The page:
what where zee germans up to? oh wait, same ****...
    Last edited by Panzerbear; October 09, 2007 at 08:24 PM.

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    Default Re: Lend-Lease to Russia: The First Moscow Protocol. June 1941- June 1942.

    It is just the thing that tanks are mostly useless in the defensive war, they are nothing but mobile artillery with zero visibility.
    LOL

    Tell that to von Manstein...
    http://en.wikipedia.org/wiki/Third_Battle_of_Kharkov

    It seems that you rely to much on static defense my friend instead of flexible defence combined with fast and powerfull counter attacks. Especialy the eastern front was one were flexible defense and counterattacks played a LARGE role. Stalingrad would have been a bitter defeat for the Red Army if not for the counterattack.

    Moscow may have been different but that was not because the terrain would not have been suited for a flexible defense or a counter attack would have been unfeasable but because the fall of Moscow would meant the loss of the single most important railroad hub cuting of larged parts of the front from any support. WW1 has shown already that the Russian army however proficient it may be (and trust me I have great respect for it) can not operate without a good supply system. You may not need oil for the horses but you need ammunition for the guns, food for the soldiers, clothes, spareparts and MUCH more even if you are going pursue a strategy/tactic of static defense.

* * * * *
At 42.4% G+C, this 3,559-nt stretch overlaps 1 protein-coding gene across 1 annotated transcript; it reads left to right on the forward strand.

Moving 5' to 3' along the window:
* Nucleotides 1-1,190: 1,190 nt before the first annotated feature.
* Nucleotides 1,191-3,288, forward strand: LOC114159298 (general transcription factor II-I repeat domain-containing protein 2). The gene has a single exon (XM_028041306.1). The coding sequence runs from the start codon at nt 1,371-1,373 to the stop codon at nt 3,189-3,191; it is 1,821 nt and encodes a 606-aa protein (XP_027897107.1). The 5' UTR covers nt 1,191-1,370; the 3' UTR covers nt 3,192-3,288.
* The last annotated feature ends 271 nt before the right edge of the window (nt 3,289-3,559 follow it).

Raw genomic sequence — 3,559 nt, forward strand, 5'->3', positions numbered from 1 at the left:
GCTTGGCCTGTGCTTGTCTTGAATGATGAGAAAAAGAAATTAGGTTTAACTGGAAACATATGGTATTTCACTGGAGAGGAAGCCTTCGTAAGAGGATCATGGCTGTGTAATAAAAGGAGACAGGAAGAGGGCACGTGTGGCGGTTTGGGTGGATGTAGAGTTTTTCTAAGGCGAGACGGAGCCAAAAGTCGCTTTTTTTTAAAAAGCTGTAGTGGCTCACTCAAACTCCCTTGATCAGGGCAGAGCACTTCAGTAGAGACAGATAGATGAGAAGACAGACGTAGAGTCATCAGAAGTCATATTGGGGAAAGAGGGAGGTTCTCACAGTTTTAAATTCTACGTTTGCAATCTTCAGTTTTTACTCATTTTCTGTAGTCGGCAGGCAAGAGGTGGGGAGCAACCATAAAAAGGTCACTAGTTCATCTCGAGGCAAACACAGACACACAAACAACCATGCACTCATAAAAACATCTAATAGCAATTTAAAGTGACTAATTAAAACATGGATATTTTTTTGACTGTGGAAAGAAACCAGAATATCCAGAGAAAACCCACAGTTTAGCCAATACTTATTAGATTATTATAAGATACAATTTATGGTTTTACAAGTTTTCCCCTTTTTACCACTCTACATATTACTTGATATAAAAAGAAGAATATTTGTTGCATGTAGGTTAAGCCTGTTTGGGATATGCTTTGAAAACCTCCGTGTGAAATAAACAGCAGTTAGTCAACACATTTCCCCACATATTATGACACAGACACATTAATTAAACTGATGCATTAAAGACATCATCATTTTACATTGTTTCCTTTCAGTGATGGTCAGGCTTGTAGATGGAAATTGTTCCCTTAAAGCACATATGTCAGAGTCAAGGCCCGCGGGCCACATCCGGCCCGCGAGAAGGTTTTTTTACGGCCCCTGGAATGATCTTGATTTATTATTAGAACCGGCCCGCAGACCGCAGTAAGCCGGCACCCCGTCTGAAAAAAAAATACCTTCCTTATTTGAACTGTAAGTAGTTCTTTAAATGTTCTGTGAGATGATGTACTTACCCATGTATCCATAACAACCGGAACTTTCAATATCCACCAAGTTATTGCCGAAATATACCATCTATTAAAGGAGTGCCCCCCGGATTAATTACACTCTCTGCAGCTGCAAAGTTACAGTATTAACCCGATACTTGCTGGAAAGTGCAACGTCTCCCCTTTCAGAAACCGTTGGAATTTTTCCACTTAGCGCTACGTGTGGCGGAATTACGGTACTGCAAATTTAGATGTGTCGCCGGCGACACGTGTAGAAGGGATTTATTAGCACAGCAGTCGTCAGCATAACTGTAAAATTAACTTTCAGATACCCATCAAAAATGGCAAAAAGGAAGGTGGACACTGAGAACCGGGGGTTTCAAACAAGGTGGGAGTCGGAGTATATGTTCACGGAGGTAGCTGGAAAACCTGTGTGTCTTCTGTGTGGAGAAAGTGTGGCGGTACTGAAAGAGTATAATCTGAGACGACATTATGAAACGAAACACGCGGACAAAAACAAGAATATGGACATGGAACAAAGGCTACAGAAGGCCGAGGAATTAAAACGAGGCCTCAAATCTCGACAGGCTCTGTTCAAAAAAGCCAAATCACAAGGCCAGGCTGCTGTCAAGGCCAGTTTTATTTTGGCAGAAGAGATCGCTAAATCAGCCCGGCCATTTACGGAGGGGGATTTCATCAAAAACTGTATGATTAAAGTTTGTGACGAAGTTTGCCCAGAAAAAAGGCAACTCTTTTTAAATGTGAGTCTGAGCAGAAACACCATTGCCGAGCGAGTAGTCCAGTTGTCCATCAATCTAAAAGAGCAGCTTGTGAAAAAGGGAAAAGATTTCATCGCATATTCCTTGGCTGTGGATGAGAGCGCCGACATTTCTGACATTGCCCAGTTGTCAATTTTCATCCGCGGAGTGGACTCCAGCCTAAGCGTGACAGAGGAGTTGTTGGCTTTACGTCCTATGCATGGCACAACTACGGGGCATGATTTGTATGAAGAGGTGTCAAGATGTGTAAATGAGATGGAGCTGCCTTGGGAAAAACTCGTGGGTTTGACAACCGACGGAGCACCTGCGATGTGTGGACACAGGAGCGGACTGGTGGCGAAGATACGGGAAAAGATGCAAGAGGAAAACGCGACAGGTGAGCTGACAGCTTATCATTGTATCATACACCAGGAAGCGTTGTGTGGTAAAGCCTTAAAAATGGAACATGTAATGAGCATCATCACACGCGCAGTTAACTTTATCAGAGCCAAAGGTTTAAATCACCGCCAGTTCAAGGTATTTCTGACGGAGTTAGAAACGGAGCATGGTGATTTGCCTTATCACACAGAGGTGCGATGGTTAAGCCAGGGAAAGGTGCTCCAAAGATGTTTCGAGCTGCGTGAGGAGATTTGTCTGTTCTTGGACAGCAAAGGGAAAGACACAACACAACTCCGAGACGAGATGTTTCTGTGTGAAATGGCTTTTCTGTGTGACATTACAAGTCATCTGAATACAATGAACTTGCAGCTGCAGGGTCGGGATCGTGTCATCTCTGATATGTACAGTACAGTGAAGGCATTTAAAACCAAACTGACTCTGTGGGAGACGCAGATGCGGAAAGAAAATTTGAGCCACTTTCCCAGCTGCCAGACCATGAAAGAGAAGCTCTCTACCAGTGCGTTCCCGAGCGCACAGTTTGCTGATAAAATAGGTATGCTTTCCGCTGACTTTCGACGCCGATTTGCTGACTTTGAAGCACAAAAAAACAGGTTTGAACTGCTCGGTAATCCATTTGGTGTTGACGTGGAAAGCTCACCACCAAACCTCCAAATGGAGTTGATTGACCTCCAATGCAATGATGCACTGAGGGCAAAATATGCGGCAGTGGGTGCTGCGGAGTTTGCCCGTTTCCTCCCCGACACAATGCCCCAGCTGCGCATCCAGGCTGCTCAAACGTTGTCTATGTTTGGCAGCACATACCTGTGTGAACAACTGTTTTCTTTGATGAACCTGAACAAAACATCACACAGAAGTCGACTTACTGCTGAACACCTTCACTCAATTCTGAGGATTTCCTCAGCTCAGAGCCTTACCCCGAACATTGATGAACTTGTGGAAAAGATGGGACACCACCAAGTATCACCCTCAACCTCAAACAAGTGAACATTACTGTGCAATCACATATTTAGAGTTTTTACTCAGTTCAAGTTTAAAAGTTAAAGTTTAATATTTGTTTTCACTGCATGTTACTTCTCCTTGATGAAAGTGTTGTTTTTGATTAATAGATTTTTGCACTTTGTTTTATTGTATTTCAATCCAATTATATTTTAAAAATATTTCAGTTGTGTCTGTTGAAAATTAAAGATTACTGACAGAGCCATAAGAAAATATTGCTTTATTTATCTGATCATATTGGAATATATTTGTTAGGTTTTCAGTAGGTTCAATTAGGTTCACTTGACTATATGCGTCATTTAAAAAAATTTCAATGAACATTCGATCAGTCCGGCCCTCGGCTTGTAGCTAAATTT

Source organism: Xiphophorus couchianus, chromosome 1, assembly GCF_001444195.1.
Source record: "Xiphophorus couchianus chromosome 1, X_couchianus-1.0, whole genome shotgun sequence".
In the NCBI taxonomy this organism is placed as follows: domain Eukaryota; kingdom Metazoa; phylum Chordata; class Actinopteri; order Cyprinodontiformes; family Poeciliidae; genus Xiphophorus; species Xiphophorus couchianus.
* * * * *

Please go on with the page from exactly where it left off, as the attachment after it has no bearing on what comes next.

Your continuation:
Regarding the Importance of LL I don't think that it was the main responsible factor for the stabilization of the front in late 1941. While the Red Army was at first overwhelmed by the Germans who made good use of the surprise element it's resistance had sufficently stiffened at least since Smolensk to give the Germans at least bloody nose and the success of the defense of Moscow can mainly be atributed to the Siberian reinforcements instead of LL.
    Last edited by SorelusImperion; October 09, 2007 at 08:42 PM.
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    Default Re: Lend-Lease to Russia: The First Moscow Protocol. June 1941- June 1942.

    Quote Originally Posted by SorelusImperion View Post
    WW1 has shown already that the Russian army however proficient it may be (and trust me I have great respect for it) can not operate without a good supply system. You may not need oil for the horses but you need ammunition for the guns, food for the soldiers, clothes, spareparts and MUCH more.